Courageous Conversations: Retiring baby boomers’ impact on cities

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SPRINGFIELD, Mo. –  As baby boomers are retiring, they’re leaving jobs behind that millennials can’t fill.  

KOLR10 spoke to the Springfield Area Chamber of Commerce on what the city is doing to combat this.  

“One of the key things that businesses that are looking to relocate to the area look for, is a growing workforce and plenty of people to fill the jobs that they have available,” Robin Robeson, the Springfield Area Chamber of Commerce Chair-Elect, said.  

Robin Robeson and Ryan Mooney, also with the Chamber, say cities are deeply affected by baby boomers retiring and leaving jobs open that companies are left to fill.  

“What we’ve seen in the data suggests to us as of late is that every time a worker enters the workforce, a new job is created,” Mooney said.  

Robeson says the race for companies is where Springfield needs to be taken seriously. 

“Make no mistake it is a competition,” said Robeson. “There will be winners and there will be losers. 

“What are we doing to make those visitors go, ‘Wow, maybe I want to live in Springfield. Let me check out what jobs are available here,’ so are we leveraging and using those recourses to make sure that when we have the opportunities that we’re taking full advantage of it?” 

But how does Springfield come out on top as a winner in the contest for companies looking to relocate? 

“Well we have, kind of, a chicken or the egg, you know, chicken or egg situation,” Robeson said. 

Peter Kageyama, the author of, “For the Love of Cities,” says people in Springfield have to demonstrate that they love their city.  

He suggests going to parks, participating in community gardens and going downtown to support business. That makes the city enjoyable for people that will be filling the open jobs left by baby boomers.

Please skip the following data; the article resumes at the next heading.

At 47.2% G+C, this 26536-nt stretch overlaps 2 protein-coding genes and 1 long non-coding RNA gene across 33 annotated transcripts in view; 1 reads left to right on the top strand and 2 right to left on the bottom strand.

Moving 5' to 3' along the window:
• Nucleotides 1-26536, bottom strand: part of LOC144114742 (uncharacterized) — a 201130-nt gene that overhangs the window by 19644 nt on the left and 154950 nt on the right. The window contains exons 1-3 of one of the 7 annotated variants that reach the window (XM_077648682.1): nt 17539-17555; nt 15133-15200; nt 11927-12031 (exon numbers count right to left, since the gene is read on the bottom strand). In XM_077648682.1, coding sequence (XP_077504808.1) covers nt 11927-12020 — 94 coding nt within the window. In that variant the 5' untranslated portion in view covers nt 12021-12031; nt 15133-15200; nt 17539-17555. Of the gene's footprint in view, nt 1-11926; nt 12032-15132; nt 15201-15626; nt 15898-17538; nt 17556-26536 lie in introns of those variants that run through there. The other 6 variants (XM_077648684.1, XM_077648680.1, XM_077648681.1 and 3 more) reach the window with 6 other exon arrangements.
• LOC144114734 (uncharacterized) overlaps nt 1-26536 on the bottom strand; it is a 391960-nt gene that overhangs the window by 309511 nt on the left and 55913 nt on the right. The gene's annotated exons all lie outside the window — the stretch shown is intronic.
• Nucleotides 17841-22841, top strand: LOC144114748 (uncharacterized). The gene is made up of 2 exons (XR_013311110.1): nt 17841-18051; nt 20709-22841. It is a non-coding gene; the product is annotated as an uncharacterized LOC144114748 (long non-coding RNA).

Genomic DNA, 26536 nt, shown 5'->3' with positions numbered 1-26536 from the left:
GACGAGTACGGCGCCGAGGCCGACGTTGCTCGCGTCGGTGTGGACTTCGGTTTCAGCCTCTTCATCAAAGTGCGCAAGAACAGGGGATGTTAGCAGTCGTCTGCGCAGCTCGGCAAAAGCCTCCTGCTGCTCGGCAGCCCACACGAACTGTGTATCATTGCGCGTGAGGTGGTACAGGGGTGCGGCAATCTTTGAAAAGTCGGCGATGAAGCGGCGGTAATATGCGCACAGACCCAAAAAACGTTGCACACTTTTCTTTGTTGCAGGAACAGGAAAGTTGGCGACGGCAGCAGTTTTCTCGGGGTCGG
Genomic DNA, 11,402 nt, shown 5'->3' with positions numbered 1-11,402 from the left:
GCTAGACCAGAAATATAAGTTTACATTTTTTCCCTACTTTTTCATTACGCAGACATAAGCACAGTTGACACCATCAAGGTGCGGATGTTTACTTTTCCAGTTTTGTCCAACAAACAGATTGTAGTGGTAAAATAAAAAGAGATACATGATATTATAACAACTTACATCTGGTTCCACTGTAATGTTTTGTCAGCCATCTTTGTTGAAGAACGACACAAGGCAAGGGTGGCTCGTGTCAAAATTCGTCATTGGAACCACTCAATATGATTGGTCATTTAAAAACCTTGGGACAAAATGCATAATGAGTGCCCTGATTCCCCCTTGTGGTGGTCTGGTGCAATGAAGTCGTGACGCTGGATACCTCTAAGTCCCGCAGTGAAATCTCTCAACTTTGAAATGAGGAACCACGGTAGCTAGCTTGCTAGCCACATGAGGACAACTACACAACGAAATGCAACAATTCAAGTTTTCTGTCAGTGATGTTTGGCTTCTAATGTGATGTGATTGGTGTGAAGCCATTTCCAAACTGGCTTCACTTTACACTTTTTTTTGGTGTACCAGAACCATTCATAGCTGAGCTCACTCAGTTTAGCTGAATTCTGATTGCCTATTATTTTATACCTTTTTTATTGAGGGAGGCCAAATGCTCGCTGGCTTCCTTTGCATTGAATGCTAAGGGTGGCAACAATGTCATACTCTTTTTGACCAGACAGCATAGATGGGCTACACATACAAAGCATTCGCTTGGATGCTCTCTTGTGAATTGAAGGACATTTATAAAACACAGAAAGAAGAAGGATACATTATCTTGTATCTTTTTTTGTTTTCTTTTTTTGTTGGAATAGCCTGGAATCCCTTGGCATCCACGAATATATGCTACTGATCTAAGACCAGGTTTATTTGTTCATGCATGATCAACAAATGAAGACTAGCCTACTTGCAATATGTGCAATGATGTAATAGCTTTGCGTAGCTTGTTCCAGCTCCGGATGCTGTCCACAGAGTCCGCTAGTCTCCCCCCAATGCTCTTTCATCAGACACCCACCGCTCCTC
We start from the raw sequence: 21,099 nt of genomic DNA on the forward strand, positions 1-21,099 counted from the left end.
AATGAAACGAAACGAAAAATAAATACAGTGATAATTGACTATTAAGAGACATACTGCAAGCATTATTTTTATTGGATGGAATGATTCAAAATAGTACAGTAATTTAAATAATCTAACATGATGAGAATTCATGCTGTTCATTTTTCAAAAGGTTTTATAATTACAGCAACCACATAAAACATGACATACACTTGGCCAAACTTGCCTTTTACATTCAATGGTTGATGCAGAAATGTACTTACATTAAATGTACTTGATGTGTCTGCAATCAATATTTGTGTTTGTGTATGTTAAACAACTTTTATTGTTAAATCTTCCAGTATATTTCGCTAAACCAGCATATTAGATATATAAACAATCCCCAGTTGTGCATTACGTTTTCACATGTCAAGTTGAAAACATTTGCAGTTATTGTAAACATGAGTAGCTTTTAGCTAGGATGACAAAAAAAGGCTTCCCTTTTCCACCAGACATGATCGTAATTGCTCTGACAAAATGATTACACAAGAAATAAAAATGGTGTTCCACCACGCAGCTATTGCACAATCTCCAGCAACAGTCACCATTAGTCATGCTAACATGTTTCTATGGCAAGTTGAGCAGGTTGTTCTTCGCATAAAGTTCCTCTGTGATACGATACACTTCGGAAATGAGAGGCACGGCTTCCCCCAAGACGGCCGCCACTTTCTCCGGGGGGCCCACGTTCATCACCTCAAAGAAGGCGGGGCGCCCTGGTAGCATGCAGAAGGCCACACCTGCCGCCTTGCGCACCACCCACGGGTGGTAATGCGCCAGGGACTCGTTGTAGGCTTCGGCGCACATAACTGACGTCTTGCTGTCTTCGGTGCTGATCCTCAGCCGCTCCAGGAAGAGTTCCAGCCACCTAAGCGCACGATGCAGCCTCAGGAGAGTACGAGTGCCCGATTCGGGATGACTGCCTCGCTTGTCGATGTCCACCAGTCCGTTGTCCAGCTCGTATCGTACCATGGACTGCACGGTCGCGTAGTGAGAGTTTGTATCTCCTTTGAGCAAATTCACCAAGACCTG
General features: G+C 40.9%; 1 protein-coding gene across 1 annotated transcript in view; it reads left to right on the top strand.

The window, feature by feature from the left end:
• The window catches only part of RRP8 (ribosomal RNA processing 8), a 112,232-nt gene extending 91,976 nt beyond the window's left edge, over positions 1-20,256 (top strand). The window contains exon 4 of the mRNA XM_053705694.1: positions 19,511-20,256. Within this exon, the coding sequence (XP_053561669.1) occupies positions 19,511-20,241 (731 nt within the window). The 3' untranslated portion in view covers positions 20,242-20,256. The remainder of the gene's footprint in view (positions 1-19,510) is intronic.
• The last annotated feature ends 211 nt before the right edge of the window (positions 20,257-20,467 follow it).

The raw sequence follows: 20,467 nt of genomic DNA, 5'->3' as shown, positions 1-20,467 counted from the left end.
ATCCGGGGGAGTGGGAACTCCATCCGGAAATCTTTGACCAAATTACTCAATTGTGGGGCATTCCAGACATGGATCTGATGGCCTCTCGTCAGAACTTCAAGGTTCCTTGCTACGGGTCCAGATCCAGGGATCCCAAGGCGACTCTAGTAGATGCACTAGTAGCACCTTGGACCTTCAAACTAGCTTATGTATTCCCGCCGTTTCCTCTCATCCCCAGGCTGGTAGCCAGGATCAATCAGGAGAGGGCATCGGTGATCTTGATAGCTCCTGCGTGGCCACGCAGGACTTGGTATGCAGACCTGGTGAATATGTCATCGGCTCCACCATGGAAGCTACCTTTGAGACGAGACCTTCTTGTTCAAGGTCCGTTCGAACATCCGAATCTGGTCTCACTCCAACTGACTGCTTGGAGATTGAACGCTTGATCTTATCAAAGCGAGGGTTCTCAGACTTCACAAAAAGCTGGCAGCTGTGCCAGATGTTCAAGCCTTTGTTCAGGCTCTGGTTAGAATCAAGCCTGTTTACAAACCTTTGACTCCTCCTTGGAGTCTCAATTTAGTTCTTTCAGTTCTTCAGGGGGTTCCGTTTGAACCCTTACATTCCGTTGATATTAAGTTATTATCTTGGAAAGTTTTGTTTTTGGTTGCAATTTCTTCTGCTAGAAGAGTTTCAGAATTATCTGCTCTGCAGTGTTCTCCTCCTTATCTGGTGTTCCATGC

“Having a great workplace, that’s important but also, a great city, that’s important too,” Kageyama said over Facetime. “If you get those two working together, then you’re far more likely to see that talent stay in a place. Cities, companies they’re natural allies in this process.” 

What they’re seeing is that they’re connected. If you want more companies to come to your city, you must have people there to fill the jobs. To have people there to fill jobs, you must have people demonstrating to others that they love their city to get even more people to move there.  

“The term for that is a virtuous cycle,” said Kageyama. “Where good things compound upon good things. That’s exactly what you’re hoping for. We’re very familiar with the vicious cycle but the virtuous cycle is the exact opposite of that.” 

“From our perspective,” Mooney said. “We’re talking about a lot of big community projects that…how do we take those on as a community and make those big investments?” 

Mooney says the city needs to constantly work toward improving…and they are.  

“We have to continually be pushing our community to even better and higher expectations of ourselves,” said Mooney. “If we do that, we know companies are going to respond and we know that for the next couple of decades, we’re going to be dealing with worker shortages and that’s the number one thing that companies are thinking about. 

“We feel like Springfield has a lot of good things going for it right now, but we need to continue to enhance that. We need to figure out how we can get to an even better community. Where, more people will want to live and work.” 

Mooney also said the city is heavily focused on providing education to enhance Springfield’s talent pipeline.

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